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Reviewed by:
  • Naples in the Time of Cholera, 1884–1911
  • William H. McNeill
Frank M. Snowden. Naples in the Time of Cholera, 1884–1911. Cambridge: Cambridge University Press, 1995. xvi + 478 pp. Ill. $59.95.

This is a scholarly, well-written book with an arresting story to tell about how profoundly and yet how differently two cholera epidemics affected the city of Naples in 1884, and again in l910–11. Snowden begins with a horrific account of living conditions in Naples in the latter nineteenth century. It was a crowded, impoverished city, the largest in Italy. When it was deprived of its role as regional capital in 1861, taxes flowed northward, leaving Neapolitans to scrape a living by all sorts of marginal activities—some legal, others outside the law. Public health was miserable, and the physicians of Naples, which “enjoyed a prestigious position as one of the foremost medical centers of the nation,” served only the rich and so remained “virtual strangers in the community” (pp. 52, 53).

The next two chapters describe how cholera spread into Italy from southern France, concentrating its ravages in the slums of Naples. By comparison with [End Page 546] older epidemics, the losses were not very great. But panic was widespread, and the city’s efforts to cope with the disease by using high-handed police methods to deliver infected persons to special cholera hospitals aroused intense resistance. The popular distrust was not groundless. Naples’ learned physicians could not cure cholera and experimented recklessly with painful and futile therapies. They also disagreed among themselves, old-fashioned miasma confronting Koch’s brand-new (l883) germ theory. The city’s poor concluded that the cholera was a diabolical plot for getting rid of them by poisoning, and viewed the high-and-mighty physicians as their appointed executioners. As a result, “on several occasions as the epidemic reached the height of its fury, the tensions of the city unleashed full scale insurrections” (p. 147).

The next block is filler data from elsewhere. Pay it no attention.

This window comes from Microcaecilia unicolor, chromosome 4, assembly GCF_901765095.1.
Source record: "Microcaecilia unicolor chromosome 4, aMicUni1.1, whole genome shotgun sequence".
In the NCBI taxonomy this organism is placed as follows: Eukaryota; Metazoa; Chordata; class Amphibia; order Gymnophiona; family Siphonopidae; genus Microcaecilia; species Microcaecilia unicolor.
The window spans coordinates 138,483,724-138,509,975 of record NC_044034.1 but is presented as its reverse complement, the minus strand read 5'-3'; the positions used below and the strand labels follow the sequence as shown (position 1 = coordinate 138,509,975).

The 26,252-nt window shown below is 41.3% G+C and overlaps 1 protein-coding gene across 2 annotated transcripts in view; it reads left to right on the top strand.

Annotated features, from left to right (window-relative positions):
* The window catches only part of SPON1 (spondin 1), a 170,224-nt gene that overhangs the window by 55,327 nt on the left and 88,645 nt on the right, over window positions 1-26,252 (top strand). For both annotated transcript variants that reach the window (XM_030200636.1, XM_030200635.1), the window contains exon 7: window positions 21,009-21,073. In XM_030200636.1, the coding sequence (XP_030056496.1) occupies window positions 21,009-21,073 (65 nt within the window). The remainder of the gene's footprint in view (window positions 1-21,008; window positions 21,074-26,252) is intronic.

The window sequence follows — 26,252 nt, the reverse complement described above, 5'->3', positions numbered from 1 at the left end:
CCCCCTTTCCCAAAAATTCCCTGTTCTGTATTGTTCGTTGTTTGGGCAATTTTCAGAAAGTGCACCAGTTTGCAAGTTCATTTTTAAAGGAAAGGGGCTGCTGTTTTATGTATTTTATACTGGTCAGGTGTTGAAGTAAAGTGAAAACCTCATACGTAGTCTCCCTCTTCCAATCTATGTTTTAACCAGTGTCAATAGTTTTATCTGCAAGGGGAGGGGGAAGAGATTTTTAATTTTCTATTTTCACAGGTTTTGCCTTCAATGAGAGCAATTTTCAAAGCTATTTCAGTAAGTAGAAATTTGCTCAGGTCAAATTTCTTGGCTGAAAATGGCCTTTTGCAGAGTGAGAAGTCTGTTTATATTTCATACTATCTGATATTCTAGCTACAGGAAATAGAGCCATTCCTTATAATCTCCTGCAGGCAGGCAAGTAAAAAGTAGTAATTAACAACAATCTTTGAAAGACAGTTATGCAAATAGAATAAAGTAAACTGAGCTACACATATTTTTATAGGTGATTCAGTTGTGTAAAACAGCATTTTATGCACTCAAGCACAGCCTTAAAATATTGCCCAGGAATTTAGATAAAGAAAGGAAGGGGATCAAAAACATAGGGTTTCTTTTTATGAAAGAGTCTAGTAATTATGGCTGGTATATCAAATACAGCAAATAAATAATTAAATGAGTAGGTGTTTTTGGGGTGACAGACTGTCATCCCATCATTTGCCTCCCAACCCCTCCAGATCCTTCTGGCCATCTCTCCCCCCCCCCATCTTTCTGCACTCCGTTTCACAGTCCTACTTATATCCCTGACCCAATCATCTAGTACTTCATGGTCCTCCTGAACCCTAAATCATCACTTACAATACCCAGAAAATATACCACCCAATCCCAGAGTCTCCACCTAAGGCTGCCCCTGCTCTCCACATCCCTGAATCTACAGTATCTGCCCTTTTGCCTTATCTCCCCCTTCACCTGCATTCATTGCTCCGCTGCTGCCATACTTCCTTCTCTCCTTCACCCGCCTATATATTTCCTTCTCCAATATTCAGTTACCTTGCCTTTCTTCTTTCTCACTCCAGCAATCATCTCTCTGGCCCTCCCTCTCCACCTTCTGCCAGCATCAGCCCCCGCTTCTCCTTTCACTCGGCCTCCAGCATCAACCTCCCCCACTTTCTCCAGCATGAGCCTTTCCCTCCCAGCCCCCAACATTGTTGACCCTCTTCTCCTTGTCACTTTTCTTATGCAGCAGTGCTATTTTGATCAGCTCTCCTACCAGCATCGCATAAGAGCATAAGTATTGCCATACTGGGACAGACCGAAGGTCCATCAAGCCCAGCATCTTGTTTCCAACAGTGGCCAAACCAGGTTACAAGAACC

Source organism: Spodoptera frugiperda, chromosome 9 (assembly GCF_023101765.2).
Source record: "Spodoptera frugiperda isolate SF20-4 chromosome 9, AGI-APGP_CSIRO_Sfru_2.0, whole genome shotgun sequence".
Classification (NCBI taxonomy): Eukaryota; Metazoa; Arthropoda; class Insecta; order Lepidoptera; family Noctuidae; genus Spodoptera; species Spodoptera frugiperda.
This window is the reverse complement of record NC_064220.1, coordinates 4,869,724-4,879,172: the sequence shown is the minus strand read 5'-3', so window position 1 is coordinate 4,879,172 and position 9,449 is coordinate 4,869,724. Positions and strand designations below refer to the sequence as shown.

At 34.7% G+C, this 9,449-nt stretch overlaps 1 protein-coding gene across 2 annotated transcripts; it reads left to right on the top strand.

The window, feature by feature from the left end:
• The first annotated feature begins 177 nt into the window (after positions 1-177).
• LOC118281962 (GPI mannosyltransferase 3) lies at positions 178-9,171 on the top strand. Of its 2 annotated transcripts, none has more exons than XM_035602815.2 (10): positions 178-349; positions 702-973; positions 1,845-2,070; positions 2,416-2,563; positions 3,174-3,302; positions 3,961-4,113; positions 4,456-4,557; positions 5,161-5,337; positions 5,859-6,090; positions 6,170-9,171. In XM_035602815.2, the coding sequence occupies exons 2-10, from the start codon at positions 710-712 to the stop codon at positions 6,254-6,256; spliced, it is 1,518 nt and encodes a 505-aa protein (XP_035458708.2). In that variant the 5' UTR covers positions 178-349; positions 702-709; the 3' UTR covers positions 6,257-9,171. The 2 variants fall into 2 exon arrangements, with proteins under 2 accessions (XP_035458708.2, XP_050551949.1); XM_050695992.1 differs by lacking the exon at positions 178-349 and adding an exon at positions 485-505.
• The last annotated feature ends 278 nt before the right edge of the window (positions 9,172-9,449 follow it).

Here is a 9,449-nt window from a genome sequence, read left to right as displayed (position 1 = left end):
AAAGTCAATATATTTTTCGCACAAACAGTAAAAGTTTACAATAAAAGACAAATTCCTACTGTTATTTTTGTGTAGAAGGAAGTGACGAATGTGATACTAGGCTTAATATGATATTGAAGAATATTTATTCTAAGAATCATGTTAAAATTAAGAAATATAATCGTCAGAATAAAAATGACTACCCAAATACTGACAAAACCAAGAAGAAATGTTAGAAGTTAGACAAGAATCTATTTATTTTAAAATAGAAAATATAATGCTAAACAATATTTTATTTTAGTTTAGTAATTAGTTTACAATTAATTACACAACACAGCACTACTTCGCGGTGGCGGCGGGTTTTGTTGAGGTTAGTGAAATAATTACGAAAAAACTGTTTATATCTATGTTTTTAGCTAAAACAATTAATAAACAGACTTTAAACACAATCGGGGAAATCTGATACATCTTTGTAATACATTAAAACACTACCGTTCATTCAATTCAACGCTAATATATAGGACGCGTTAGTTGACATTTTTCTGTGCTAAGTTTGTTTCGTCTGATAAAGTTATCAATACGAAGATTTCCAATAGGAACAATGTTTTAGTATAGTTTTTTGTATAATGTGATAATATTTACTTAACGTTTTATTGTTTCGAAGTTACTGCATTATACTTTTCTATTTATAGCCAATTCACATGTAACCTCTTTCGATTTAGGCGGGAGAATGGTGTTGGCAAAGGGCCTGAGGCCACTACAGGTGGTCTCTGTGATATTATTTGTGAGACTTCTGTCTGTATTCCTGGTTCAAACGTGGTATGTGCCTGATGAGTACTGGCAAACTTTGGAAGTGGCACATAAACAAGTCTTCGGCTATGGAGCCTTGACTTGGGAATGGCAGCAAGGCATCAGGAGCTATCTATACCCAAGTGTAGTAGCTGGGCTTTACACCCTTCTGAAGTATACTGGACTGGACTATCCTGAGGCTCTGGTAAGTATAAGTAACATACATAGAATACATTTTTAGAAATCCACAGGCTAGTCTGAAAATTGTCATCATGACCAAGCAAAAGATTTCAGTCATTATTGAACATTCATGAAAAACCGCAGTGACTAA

The next chapter explains how private charity, combined with the intervention of King Umberto in concert with the archbishop of Naples (who repeatedly toured hospital cholera wards together), did something to heal the body politic. Moreover, inspection of the city’s slums convinced the king and his prime minister that the protection of the national health required that Naples be rebuilt along the lines recently pioneered in Paris by Baron Haussmann. But, as the following chapter explains, though the national government did make considerable amounts of money available, the contractor who undertook the scheme soon went bankrupt, leaving the plan uncompleted. As a result, when cholera returned to Italy in 1910 the epidemic again homed in on Naples. This time, however, public reaction was completely different: rich and poor agreed that it would be disastrous to admit in public that Naples was again infected with so dreaded a disease. The resulting secrecy effectually diverted attention from the epidemic. Snowden criticizes the authorities for their deception and rather lamely describes their policy as “part of a larger process by which the Liberal state slowly succumbed to a terminal illness that ended with Mussolini’s March on Rome in 1922” (p. 359). Yet the upshot could just as well be interpreted as a devious success story for the regime.

Throughout the book Snowden interweaves political and social history with medical, ecclesiastical, and intellectual history in thoroughly admirable fashion. The human drama of events and the role of key individuals also shine forth convincingly. This, in short, is a truly excellent study of a neglected aspect of Europe’s complex collision with cholera.

William H. McNeill
Professor of History, emeritus
University of Chicago